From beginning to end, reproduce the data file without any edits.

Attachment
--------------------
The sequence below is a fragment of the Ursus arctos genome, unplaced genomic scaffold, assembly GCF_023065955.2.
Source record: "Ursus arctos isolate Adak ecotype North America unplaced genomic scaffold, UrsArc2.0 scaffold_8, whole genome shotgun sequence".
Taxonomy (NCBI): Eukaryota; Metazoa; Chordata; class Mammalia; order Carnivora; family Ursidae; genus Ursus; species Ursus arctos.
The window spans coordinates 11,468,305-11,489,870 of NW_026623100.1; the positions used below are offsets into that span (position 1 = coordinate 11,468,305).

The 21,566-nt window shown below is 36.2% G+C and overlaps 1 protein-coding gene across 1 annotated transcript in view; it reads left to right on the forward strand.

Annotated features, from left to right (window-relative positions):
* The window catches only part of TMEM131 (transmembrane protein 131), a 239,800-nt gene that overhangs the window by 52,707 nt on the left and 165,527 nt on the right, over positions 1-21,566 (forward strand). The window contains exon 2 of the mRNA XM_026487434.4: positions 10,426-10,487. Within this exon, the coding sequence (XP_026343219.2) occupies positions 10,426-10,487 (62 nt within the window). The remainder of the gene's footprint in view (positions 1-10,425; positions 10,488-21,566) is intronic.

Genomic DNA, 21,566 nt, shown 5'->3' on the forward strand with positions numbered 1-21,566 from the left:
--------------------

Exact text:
The sequence below is a fragment of the Ursus arctos genome, unplaced genomic scaffold, assembly GCF_023065955.2.
Source record: "Ursus arctos isolate Adak ecotype North America unplaced genomic scaffold, UrsArc2.0 scaffold_8, whole genome shotgun sequence".
Taxonomy (NCBI): Eukaryota; Metazoa; Chordata; class Mammalia; order Carnivora; family Ursidae; genus Ursus; species Ursus arctos.
The window spans coordinates 11,468,305-11,489,870 of NW_026623100.1; the positions used below are offsets into that span (position 1 = coordinate 11,468,305).

The 21,566-nt window shown below is 36.2% G+C and overlaps 1 protein-coding gene across 1 annotated transcript in view; it reads left to right on the forward strand.

Annotated features, from left to right (window-relative positions):
* The window catches only part of TMEM131 (transmembrane protein 131), a 239,800-nt gene that overhangs the window by 52,707 nt on the left and 165,527 nt on the right, over positions 1-21,566 (forward strand). The window contains exon 2 of the mRNA XM_026487434.4: positions 10,426-10,487. Within this exon, the coding sequence (XP_026343219.2) occupies positions 10,426-10,487 (62 nt within the window). The remainder of the gene's footprint in view (positions 1-10,425; positions 10,488-21,566) is intronic.

Genomic DNA, 21,566 nt, shown 5'->3' on the forward strand with positions numbered 1-21,566 from the left: